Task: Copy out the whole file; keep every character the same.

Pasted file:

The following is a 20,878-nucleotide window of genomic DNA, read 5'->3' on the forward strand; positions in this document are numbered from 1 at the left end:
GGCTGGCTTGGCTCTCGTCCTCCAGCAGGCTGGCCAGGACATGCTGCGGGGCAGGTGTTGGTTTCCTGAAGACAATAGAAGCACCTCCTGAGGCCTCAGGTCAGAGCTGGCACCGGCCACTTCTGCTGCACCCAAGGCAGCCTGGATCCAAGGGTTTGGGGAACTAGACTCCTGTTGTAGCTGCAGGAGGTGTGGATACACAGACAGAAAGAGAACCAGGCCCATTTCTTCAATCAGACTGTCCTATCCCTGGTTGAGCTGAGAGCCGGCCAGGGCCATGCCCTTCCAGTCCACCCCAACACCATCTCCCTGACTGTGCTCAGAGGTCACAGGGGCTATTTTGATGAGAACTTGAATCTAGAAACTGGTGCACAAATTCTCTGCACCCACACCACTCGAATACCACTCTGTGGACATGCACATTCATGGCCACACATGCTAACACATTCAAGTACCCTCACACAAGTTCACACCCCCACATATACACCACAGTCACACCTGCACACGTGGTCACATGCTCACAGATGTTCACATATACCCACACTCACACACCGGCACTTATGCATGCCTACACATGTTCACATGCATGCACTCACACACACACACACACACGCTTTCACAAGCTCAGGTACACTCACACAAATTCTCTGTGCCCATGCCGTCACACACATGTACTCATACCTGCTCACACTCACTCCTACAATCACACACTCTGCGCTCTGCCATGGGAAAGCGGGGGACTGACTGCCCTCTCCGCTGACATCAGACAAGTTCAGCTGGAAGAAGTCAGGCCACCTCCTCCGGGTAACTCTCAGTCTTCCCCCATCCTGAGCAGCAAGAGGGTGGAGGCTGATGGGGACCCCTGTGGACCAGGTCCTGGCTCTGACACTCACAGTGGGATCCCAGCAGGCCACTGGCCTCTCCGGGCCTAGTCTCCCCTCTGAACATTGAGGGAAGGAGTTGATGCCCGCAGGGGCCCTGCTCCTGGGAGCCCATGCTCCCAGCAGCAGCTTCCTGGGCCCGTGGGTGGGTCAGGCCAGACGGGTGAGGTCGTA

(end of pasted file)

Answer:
The following is a 20,878-nucleotide window of genomic DNA, read 5'->3' on the forward strand; positions in this document are numbered from 1 at the left end:
GGCTGGCTTGGCTCTCGTCCTCCAGCAGGCTGGCCAGGACATGCTGCGGGGCAGGTGTTGGTTTCCTGAAGACAATAGAAGCACCTCCTGAGGCCTCAGGTCAGAGCTGGCACCGGCCACTTCTGCTGCACCCAAGGCAGCCTGGATCCAAGGGTTTGGGGAACTAGACTCCTGTTGTAGCTGCAGGAGGTGTGGATACACAGACAGAAAGAGAACCAGGCCCATTTCTTCAATCAGACTGTCCTATCCCTGGTTGAGCTGAGAGCCGGCCAGGGCCATGCCCTTCCAGTCCACCCCAACACCATCTCCCTGACTGTGCTCAGAGGTCACAGGGGCTATTTTGATGAGAACTTGAATCTAGAAACTGGTGCACAAATTCTCTGCACCCACACCACTCGAATACCACTCTGTGGACATGCACATTCATGGCCACACATGCTAACACATTCAAGTACCCTCACACAAGTTCACACCCCCACATATACACCACAGTCACACCTGCACACGTGGTCACATGCTCACAGATGTTCACATATACCCACACTCACACACCGGCACTTATGCATGCCTACACATGTTCACATGCATGCACTCACACACACACACACACACGCTTTCACAAGCTCAGGTACACTCACACAAATTCTCTGTGCCCATGCCGTCACACACATGTACTCATACCTGCTCACACTCACTCCTACAATCACACACTCTGCGCTCTGCCATGGGAAAGCGGGGGACTGACTGCCCTCTCCGCTGACATCAGACAAGTTCAGCTGGAAGAAGTCAGGCCACCTCCTCCGGGTAACTCTCAGTCTTCCCCCATCCTGAGCAGCAAGAGGGTGGAGGCTGATGGGGACCCCTGTGGACCAGGTCCTGGCTCTGACACTCACAGTGGGATCCCAGCAGGCCACTGGCCTCTCCGGGCCTAGTCTCCCCTCTGAACATTGAGGGAAGGAGTTGATGCCCGCAGGGGCCCTGCTCCTGGGAGCCCATGCTCCCAGCAGCAGCTTCCTGGGCCCGTGGGTGGGTCAGGCCAGACGGGTGAGGTCGTA